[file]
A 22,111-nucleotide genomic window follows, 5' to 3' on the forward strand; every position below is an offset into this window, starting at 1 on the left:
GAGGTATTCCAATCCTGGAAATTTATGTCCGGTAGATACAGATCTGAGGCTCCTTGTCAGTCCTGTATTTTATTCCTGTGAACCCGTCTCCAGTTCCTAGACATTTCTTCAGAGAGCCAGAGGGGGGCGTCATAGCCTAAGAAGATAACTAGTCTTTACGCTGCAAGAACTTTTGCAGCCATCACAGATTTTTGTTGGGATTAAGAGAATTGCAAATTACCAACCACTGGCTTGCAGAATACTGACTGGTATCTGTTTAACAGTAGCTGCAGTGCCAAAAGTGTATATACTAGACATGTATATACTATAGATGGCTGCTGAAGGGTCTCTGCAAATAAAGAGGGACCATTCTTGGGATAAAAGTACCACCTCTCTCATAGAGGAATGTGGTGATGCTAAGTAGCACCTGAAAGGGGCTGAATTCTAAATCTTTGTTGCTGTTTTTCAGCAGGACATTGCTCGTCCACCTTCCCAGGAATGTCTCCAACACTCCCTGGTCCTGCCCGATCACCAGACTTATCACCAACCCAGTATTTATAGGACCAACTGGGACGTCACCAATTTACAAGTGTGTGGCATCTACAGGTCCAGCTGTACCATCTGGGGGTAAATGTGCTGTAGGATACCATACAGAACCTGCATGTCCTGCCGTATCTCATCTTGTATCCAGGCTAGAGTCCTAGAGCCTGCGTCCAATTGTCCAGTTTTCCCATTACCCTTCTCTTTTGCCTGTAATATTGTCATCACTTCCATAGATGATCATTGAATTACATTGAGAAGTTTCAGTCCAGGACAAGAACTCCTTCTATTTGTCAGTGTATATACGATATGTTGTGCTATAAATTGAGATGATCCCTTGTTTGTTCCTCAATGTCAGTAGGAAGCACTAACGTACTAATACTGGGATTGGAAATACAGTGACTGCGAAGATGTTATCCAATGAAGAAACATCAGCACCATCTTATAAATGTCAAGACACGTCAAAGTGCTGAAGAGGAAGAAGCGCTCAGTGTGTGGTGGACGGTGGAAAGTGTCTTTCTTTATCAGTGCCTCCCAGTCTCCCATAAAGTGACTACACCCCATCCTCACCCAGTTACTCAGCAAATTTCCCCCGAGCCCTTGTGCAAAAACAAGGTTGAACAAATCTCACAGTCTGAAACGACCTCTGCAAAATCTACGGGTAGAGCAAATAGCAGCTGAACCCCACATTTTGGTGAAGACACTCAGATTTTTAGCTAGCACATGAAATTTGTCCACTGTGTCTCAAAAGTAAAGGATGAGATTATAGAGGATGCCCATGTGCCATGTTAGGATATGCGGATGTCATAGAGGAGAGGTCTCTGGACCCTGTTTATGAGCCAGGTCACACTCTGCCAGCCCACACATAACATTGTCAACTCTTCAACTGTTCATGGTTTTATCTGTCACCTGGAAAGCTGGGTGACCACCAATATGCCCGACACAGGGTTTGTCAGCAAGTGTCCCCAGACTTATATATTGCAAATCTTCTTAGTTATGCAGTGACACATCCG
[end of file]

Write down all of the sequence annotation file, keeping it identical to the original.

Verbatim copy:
A 22,111-nucleotide genomic window follows, 5' to 3' on the forward strand; every position below is an offset into this window, starting at 1 on the left:
GAGGTATTCCAATCCTGGAAATTTATGTCCGGTAGATACAGATCTGAGGCTCCTTGTCAGTCCTGTATTTTATTCCTGTGAACCCGTCTCCAGTTCCTAGACATTTCTTCAGAGAGCCAGAGGGGGGCGTCATAGCCTAAGAAGATAACTAGTCTTTACGCTGCAAGAACTTTTGCAGCCATCACAGATTTTTGTTGGGATTAAGAGAATTGCAAATTACCAACCACTGGCTTGCAGAATACTGACTGGTATCTGTTTAACAGTAGCTGCAGTGCCAAAAGTGTATATACTAGACATGTATATACTATAGATGGCTGCTGAAGGGTCTCTGCAAATAAAGAGGGACCATTCTTGGGATAAAAGTACCACCTCTCTCATAGAGGAATGTGGTGATGCTAAGTAGCACCTGAAAGGGGCTGAATTCTAAATCTTTGTTGCTGTTTTTCAGCAGGACATTGCTCGTCCACCTTCCCAGGAATGTCTCCAACACTCCCTGGTCCTGCCCGATCACCAGACTTATCACCAACCCAGTATTTATAGGACCAACTGGGACGTCACCAATTTACAAGTGTGTGGCATCTACAGGTCCAGCTGTACCATCTGGGGGTAAATGTGCTGTAGGATACCATACAGAACCTGCATGTCCTGCCGTATCTCATCTTGTATCCAGGCTAGAGTCCTAGAGCCTGCGTCCAATTGTCCAGTTTTCCCATTACCCTTCTCTTTTGCCTGTAATATTGTCATCACTTCCATAGATGATCATTGAATTACATTGAGAAGTTTCAGTCCAGGACAAGAACTCCTTCTATTTGTCAGTGTATATACGATATGTTGTGCTATAAATTGAGATGATCCCTTGTTTGTTCCTCAATGTCAGTAGGAAGCACTAACGTACTAATACTGGGATTGGAAATACAGTGACTGCGAAGATGTTATCCAATGAAGAAACATCAGCACCATCTTATAAATGTCAAGACACGTCAAAGTGCTGAAGAGGAAGAAGCGCTCAGTGTGTGGTGGACGGTGGAAAGTGTCTTTCTTTATCAGTGCCTCCCAGTCTCCCATAAAGTGACTACACCCCATCCTCACCCAGTTACTCAGCAAATTTCCCCCGAGCCCTTGTGCAAAAACAAGGTTGAACAAATCTCACAGTCTGAAACGACCTCTGCAAAATCTACGGGTAGAGCAAATAGCAGCTGAACCCCACATTTTGGTGAAGACACTCAGATTTTTAGCTAGCACATGAAATTTGTCCACTGTGTCTCAAAAGTAAAGGATGAGATTATAGAGGATGCCCATGTGCCATGTTAGGATATGCGGATGTCATAGAGGAGAGGTCTCTGGACCCTGTTTATGAGCCAGGTCACACTCTGCCAGCCCACACATAACATTGTCAACTCTTCAACTGTTCATGGTTTTATCTGTCACCTGGAAAGCTGGGTGACCACCAATATGCCCGACACAGGGTTTGTCAGCAAGTGTCCCCAGACTTATATATTGCAAATCTTCTTAGTTATGCAGTGACACATCCG